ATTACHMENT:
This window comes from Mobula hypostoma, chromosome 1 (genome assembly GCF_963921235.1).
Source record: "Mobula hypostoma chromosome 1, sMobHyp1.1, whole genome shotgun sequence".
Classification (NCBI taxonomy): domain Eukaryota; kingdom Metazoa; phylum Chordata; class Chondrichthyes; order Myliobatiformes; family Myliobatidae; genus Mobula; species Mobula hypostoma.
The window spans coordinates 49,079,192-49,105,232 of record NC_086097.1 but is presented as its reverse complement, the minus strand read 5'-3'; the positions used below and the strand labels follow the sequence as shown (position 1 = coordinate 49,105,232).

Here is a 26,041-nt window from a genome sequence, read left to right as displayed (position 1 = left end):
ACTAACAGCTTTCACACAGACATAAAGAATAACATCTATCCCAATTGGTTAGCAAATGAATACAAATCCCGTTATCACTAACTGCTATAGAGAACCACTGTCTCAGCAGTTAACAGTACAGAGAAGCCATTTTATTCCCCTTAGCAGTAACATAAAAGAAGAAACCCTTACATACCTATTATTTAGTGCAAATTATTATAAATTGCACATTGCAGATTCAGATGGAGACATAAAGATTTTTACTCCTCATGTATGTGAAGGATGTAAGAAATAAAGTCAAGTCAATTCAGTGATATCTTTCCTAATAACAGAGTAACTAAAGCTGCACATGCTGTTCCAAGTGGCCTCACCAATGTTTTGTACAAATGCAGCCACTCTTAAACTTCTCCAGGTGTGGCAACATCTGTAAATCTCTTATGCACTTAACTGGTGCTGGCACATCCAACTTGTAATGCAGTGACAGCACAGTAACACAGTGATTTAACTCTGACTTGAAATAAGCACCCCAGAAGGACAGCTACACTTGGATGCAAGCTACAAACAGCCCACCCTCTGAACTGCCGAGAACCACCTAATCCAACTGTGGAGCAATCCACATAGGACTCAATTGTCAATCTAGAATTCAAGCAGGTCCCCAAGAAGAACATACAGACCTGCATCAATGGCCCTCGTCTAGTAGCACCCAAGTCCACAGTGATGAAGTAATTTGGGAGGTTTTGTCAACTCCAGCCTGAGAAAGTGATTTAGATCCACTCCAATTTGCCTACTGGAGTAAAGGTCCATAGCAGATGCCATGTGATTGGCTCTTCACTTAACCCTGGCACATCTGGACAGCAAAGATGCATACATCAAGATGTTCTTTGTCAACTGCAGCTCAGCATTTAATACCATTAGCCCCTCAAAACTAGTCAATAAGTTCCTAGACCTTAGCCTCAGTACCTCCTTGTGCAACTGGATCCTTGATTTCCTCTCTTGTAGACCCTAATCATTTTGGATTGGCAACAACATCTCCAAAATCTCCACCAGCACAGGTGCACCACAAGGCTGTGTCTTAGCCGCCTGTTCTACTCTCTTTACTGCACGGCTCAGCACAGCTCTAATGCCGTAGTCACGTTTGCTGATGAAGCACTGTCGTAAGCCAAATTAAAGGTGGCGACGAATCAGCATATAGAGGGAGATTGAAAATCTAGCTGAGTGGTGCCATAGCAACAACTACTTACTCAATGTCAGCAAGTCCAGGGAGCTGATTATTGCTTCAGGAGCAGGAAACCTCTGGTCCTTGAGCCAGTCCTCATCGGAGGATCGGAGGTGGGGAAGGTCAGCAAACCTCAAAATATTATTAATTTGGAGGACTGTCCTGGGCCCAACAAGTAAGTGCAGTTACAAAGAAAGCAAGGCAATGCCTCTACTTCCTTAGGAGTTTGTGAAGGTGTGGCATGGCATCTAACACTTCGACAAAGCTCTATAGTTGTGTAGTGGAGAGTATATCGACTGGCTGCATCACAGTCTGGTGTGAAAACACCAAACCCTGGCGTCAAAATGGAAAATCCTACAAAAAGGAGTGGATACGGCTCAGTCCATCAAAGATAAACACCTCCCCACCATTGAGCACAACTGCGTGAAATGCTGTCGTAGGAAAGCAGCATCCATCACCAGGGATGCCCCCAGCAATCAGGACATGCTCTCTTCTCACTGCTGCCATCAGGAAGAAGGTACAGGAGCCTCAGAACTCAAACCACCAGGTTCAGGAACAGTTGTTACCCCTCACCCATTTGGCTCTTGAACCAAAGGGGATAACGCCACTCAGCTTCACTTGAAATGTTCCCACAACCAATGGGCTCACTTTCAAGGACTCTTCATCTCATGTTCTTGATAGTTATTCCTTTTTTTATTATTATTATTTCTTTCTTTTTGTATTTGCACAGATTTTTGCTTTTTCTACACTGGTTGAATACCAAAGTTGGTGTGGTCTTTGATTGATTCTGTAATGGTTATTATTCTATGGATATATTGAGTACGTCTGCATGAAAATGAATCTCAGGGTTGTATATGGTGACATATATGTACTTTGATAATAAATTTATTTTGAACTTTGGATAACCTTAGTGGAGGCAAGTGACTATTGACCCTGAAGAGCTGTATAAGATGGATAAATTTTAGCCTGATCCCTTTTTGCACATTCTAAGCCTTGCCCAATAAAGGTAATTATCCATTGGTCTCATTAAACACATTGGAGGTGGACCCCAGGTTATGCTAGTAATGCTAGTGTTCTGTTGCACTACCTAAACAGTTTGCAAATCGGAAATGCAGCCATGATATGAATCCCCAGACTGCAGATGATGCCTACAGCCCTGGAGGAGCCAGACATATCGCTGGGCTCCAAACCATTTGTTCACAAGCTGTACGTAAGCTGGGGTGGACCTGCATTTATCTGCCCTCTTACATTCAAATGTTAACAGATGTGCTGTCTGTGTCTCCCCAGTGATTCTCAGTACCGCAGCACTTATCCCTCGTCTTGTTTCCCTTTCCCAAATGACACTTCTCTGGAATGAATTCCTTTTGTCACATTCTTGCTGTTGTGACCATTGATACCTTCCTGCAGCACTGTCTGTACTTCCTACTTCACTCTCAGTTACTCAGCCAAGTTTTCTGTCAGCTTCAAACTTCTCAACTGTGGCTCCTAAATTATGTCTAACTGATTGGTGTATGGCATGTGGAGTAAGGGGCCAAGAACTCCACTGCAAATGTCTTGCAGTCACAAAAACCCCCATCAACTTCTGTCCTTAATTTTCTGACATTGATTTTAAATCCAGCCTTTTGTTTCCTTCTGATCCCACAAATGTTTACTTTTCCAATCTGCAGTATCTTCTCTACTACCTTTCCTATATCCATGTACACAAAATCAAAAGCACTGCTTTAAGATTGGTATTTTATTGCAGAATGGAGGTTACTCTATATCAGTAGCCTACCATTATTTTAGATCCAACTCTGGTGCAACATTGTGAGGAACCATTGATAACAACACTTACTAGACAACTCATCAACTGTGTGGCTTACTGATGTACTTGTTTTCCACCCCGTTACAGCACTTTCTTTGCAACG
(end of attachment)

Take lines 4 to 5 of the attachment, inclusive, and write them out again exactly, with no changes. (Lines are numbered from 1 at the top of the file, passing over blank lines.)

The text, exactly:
The window spans coordinates 49,079,192-49,105,232 of record NC_086097.1 but is presented as its reverse complement, the minus strand read 5'-3'; the positions used below and the strand labels follow the sequence as shown (position 1 = coordinate 49,105,232).

Here is a 26,041-nt window from a genome sequence, read left to right as displayed (position 1 = left end):